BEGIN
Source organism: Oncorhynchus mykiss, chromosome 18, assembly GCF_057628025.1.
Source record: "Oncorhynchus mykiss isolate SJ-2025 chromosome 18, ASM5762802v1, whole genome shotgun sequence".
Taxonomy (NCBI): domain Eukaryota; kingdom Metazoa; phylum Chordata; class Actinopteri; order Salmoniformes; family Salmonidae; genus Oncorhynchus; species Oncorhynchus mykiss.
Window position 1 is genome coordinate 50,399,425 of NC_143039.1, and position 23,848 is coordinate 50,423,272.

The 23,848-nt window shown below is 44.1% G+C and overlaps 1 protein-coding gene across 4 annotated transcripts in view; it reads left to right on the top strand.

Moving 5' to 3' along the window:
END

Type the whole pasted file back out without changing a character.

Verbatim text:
Source organism: Oncorhynchus mykiss, chromosome 18, assembly GCF_057628025.1.
Source record: "Oncorhynchus mykiss isolate SJ-2025 chromosome 18, ASM5762802v1, whole genome shotgun sequence".
Taxonomy (NCBI): domain Eukaryota; kingdom Metazoa; phylum Chordata; class Actinopteri; order Salmoniformes; family Salmonidae; genus Oncorhynchus; species Oncorhynchus mykiss.
Window position 1 is genome coordinate 50,399,425 of NC_143039.1, and position 23,848 is coordinate 50,423,272.

The 23,848-nt window shown below is 44.1% G+C and overlaps 1 protein-coding gene across 4 annotated transcripts in view; it reads left to right on the top strand.

Moving 5' to 3' along the window: